09 December 2008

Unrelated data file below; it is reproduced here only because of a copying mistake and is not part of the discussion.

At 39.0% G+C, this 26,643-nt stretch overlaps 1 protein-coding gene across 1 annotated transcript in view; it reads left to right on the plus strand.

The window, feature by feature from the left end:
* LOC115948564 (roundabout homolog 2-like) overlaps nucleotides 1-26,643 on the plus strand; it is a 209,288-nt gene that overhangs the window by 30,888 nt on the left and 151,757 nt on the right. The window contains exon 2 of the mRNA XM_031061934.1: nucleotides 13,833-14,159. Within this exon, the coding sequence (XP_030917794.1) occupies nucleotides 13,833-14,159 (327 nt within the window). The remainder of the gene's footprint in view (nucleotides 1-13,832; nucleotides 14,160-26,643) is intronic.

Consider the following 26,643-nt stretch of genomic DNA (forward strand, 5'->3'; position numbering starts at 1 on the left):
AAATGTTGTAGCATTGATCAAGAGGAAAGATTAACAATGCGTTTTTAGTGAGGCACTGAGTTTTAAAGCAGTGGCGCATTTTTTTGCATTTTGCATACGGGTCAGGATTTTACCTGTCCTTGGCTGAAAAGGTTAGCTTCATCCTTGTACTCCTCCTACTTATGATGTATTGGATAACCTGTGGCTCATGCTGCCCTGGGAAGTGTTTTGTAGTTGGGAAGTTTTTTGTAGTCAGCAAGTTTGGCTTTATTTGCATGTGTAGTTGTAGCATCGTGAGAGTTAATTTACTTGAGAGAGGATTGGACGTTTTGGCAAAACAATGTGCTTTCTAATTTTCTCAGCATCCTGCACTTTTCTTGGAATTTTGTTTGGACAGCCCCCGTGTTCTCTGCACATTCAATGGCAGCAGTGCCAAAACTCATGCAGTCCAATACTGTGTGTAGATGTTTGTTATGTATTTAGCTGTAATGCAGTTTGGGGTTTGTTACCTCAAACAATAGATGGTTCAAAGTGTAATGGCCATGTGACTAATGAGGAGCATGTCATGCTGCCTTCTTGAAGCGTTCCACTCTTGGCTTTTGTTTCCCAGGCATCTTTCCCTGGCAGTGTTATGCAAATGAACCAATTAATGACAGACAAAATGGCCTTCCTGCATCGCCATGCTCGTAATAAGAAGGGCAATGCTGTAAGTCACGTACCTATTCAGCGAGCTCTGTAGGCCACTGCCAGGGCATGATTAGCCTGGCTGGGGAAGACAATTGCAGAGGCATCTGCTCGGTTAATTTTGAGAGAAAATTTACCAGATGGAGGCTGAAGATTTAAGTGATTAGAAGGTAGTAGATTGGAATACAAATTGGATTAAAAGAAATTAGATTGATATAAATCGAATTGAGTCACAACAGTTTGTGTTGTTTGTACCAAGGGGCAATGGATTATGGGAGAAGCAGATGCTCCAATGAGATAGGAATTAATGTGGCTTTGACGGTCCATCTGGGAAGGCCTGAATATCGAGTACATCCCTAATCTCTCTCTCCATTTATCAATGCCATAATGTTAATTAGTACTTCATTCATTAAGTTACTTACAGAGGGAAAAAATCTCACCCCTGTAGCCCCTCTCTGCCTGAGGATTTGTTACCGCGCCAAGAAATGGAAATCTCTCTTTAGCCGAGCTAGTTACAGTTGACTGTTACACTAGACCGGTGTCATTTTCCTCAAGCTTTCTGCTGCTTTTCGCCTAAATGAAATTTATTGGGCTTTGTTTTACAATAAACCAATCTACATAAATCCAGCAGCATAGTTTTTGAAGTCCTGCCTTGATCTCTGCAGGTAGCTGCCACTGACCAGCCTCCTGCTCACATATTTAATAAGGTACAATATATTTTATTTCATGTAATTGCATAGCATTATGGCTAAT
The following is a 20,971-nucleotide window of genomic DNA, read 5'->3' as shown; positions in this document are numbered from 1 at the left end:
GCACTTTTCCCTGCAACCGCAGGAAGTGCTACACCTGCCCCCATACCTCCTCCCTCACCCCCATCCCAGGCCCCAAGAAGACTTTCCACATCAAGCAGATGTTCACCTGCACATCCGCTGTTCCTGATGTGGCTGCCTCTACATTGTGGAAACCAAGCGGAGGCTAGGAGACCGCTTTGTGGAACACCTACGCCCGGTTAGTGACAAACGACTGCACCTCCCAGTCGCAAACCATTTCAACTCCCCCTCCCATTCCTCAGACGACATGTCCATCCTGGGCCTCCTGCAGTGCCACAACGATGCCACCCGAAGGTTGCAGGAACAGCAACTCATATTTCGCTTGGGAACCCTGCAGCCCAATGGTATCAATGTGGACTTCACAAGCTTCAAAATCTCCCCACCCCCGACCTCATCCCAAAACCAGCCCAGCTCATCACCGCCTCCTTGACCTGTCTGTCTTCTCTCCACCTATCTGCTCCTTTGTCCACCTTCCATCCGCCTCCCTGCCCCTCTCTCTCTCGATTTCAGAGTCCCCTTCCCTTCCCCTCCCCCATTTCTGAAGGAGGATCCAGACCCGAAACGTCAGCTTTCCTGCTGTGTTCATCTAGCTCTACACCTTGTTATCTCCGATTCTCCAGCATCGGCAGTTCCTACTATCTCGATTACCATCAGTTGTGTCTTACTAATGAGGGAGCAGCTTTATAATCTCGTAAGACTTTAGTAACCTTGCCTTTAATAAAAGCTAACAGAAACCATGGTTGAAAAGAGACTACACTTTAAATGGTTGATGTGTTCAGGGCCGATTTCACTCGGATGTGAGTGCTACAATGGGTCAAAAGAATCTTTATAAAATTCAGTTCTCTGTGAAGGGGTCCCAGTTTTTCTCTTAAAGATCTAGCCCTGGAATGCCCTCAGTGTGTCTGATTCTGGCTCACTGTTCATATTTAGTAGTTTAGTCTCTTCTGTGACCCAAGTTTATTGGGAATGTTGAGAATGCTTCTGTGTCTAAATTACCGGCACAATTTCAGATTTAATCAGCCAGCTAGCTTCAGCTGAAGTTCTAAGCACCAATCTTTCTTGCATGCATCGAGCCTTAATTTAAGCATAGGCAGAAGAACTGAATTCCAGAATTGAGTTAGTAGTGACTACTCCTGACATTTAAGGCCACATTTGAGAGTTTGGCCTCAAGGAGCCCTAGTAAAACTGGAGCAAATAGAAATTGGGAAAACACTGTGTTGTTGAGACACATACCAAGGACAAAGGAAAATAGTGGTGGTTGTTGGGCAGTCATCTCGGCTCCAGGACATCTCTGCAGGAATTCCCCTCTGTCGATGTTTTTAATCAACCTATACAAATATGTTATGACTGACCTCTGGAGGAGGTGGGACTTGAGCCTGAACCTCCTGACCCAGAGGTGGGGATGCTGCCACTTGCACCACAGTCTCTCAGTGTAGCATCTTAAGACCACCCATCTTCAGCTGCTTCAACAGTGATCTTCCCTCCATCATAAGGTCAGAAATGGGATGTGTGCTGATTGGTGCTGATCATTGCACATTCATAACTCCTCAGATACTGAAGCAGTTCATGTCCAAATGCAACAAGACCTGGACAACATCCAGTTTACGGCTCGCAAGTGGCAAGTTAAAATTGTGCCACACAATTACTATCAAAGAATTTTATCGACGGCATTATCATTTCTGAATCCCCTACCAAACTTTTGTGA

Free thyroid hormones (free thyroxine, FT<sub>4</sub>, and free triiodothyronine, FT<sub>3</sub>) represent a more useful index of thyroid status than total thyroid hormones, because the latter are influenced by variations of thyroid hormone-binding proteins, especially T<sub>4</sub>-binding globulin (TBG). Thus, increased serum total T<sub>4</sub> (TT<sub>4</sub>) and, in many instances, T<sub>3</sub> (TT<sub>3</sub>) concentrations are encountered in euthyroid subjects with TBG excess, familial dysalbuminemic hyperthyroxinemia and transthyretin-associated hyperthyroxinemia, while decreased serum TT<sub>4</sub> and TT<sub>3</sub> levels are associated with TBG deficiency: under these circumstances, measurement of serum FT<sub>4</sub> and FT<sub>3</sub> levels correctly establishes the diagnosis of euthyroidism. In cases of suspected hyperthyroidism, a diagnostic strategy can be suggested based on serum FT<sub>3</sub> (and TSH) measurement, since FT<sub>4</sub> may occasionally be elevated, also in euthyroid subjects, e.g., in patients under chronic amiodarone or L-T<sub>4</sub> treatment. When hypothyroidism is suspected, the most reliable test appears to be FT<sub>4</sub> (together with TSH), because FT<sub>3</sub> may still be normal in patients with subclinical or mild thyroid failure. In any case, it is essential that reliable free thyroid hormone assays be used, which are devoid of methodological limitations responsible for artifactual results under particular circumstances, such as thyroid hormone-binding protein abnormalities, pregnancy and nonthyroidal illness.